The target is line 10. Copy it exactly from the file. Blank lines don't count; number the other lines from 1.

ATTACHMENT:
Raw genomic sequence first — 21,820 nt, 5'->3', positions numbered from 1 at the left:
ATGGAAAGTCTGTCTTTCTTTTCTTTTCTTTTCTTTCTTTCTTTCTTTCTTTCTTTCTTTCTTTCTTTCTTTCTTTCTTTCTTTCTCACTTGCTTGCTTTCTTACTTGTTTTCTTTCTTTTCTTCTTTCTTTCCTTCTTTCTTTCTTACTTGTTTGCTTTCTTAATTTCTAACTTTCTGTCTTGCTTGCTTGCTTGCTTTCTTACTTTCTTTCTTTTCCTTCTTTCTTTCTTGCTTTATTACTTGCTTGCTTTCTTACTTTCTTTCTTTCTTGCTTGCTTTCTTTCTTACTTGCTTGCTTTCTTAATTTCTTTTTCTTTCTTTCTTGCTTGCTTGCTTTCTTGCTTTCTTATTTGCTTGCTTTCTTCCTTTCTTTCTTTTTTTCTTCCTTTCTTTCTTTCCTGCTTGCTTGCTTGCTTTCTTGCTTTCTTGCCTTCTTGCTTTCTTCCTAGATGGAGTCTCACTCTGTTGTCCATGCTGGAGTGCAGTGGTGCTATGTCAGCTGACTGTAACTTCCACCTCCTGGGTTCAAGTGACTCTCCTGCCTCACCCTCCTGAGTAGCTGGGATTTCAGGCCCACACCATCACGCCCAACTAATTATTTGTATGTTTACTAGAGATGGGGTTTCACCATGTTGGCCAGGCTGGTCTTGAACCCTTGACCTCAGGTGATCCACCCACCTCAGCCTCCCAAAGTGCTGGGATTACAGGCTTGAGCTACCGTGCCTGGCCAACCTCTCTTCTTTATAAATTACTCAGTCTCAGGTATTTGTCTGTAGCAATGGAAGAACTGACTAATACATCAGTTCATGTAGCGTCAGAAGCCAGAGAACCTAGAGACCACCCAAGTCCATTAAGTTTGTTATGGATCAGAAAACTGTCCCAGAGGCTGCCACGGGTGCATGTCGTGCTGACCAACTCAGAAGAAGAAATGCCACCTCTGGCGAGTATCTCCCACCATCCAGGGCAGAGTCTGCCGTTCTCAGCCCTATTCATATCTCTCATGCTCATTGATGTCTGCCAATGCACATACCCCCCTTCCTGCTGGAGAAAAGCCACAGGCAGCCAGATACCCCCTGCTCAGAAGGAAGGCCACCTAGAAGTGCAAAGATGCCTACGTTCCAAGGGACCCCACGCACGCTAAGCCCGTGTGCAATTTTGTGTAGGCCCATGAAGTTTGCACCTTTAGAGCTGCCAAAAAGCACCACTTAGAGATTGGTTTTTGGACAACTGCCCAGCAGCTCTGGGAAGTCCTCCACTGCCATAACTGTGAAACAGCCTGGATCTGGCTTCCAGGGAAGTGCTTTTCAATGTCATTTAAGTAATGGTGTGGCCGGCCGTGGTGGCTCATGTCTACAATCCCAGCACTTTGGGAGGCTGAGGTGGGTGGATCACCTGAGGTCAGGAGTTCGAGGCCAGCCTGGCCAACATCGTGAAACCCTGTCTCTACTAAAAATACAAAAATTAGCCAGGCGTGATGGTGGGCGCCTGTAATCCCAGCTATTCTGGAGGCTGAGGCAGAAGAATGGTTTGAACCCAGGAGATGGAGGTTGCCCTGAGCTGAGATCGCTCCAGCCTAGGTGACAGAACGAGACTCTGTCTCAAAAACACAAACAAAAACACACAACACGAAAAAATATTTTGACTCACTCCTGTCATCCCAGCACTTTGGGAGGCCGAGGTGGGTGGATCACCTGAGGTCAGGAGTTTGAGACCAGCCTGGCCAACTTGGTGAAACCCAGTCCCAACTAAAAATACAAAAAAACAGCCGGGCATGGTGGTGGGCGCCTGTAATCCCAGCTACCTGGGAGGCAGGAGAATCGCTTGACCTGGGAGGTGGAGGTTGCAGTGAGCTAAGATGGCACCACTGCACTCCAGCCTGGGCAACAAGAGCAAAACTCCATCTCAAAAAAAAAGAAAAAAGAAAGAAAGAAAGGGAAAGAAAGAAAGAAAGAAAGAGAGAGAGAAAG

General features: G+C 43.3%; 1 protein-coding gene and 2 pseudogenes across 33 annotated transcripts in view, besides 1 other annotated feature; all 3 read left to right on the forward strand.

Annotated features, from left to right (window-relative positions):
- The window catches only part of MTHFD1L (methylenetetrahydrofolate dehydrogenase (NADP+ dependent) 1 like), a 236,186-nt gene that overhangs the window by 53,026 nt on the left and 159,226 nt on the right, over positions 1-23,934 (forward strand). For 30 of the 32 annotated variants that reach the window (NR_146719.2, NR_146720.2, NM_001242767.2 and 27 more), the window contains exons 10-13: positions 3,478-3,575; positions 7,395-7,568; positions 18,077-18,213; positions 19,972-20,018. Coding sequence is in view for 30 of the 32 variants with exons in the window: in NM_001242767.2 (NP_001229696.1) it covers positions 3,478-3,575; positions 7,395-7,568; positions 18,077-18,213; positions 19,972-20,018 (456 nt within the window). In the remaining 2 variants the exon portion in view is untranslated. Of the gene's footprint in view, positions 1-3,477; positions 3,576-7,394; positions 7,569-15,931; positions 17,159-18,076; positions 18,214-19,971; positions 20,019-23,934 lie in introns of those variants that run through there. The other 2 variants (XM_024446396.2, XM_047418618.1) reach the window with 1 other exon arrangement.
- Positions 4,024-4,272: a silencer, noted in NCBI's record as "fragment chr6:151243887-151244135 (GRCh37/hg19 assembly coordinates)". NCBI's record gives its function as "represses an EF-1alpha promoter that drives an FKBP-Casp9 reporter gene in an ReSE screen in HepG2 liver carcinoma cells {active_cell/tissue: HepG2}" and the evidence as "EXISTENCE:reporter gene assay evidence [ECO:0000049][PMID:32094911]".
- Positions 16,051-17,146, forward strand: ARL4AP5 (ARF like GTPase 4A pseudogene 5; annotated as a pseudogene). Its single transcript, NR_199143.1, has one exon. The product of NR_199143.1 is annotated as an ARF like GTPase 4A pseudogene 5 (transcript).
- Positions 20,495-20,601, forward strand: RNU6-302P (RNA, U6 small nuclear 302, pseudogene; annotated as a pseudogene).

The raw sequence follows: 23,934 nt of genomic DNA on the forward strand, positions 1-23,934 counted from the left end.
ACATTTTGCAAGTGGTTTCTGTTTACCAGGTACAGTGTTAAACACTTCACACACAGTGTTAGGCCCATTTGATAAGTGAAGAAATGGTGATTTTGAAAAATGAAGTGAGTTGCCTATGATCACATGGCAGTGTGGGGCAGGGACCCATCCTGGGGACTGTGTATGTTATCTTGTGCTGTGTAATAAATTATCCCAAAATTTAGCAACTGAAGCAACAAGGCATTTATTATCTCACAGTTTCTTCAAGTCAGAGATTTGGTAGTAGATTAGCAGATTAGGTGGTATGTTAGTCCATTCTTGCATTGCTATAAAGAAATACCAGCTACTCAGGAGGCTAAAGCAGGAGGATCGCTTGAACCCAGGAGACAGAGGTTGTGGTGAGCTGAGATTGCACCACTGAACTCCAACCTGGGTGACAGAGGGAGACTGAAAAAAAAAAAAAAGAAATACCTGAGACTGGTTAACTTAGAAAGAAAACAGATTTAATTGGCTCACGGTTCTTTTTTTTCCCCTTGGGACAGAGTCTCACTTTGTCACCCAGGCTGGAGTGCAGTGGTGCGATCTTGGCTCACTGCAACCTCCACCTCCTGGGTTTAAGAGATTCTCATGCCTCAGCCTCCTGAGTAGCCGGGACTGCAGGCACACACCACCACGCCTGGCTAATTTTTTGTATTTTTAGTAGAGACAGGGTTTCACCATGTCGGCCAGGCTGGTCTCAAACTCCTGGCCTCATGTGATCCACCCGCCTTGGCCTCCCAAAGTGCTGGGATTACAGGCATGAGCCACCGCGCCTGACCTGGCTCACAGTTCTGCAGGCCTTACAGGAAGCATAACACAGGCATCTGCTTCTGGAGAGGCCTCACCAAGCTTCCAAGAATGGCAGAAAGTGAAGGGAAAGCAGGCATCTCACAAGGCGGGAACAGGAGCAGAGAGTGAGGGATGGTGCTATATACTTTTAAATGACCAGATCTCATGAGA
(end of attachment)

ACATTTTGCAAGTGGTTTCTGTTTACCAGGTACAGTGTTAAACACTTCACACACAGTGTTAGGCCCATTTGATAAGTGAAGAAATGGTGATTTTGAAAAATGAAGTGAGTTGCCTATGATCACATGGCAGTGTGGGGCAGGGACCCATCCTGGGGACTGTGTATGTTATCTTGTGCTGTGTAATAAATTATCCCAAAATTTAGCAACTGAAGCAACAAGGCATTTATTATCTCACAGTTTCTTCAAGTCAGAGATTTGGTAGTAGATTAGCAGATTAGGTGGTATGTTAGTCCATTCTTGCATTGCTATAAAGAAATACCAGCTACTCAGGAGGCTAAAGCAGGAGGATCGCTTGAACCCAGGAGACAGAGGTTGTGGTGAGCTGAGATTGCACCACTGAACTCCAACCTGGGTGACAGAGGGAGACTGAAAAAAAAAAAAAAGAAATACCTGAGACTGGTTAACTTAGAAAGAAAACAGATTTAATTGGCTCACGGTTCTTTTTTTTCCCCTTGGGACAGAGTCTCACTTTGTCACCCAGGCTGGAGTGCAGTGGTGCGATCTTGGCTCACTGCAACCTCCACCTCCTGGGTTTAAGAGATTCTCATGCCTCAGCCTCCTGAGTAGCCGGGACTGCAGGCACACACCACCACGCCTGGCTAATTTTTTGTATTTTTAGTAGAGACAGGGTTTCACCATGTCGGCCAGGCTGGTCTCAAACTCCTGGCCTCATGTGATCCACCCGCCTTGGCCTCCCAAAGTGCTGGGATTACAGGCATGAGCCACCGCGCCTGACCTGGCTCACAGTTCTGCAGGCCTTACAGGAAGCATAACACAGGCATCTGCTTCTGGAGAGGCCTCACCAAGCTTCCAAGAATGGCAGAAAGTGAAGGGAAAGCAGGCATCTCACAAGGCGGGAACAGGAGCAGAGAGTGAGGGATGGTGCTATATACTTTTAAATGACCAGATCTCATGAGA